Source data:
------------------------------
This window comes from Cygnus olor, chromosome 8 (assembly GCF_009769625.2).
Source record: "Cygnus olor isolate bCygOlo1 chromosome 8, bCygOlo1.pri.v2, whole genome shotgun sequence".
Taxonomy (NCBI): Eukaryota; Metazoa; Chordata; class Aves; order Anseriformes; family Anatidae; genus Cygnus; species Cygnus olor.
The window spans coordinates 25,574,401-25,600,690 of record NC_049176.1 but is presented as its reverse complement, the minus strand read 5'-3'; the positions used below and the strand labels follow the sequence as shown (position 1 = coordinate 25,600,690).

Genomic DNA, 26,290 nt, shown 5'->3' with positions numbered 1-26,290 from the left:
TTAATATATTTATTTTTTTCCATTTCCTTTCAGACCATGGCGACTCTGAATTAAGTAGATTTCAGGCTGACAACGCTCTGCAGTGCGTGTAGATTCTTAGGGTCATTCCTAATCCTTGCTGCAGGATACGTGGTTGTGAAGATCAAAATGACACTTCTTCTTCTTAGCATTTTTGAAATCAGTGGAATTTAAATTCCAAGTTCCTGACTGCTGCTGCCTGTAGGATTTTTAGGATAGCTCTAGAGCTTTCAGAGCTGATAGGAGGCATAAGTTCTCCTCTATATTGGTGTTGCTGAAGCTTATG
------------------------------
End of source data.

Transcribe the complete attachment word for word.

This window comes from Cygnus olor, chromosome 8 (assembly GCF_009769625.2).
Source record: "Cygnus olor isolate bCygOlo1 chromosome 8, bCygOlo1.pri.v2, whole genome shotgun sequence".
Taxonomy (NCBI): Eukaryota; Metazoa; Chordata; class Aves; order Anseriformes; family Anatidae; genus Cygnus; species Cygnus olor.
The window spans coordinates 25,574,401-25,600,690 of record NC_049176.1 but is presented as its reverse complement, the minus strand read 5'-3'; the positions used below and the strand labels follow the sequence as shown (position 1 = coordinate 25,600,690).

Genomic DNA, 26,290 nt, shown 5'->3' with positions numbered 1-26,290 from the left:
TTAATATATTTATTTTTTTCCATTTCCTTTCAGACCATGGCGACTCTGAATTAAGTAGATTTCAGGCTGACAACGCTCTGCAGTGCGTGTAGATTCTTAGGGTCATTCCTAATCCTTGCTGCAGGATACGTGGTTGTGAAGATCAAAATGACACTTCTTCTTCTTAGCATTTTTGAAATCAGTGGAATTTAAATTCCAAGTTCCTGACTGCTGCTGCCTGTAGGATTTTTAGGATAGCTCTAGAGCTTTCAGAGCTGATAGGAGGCATAAGTTCTCCTCTATATTGGTGTTGCTGAAGCTTATG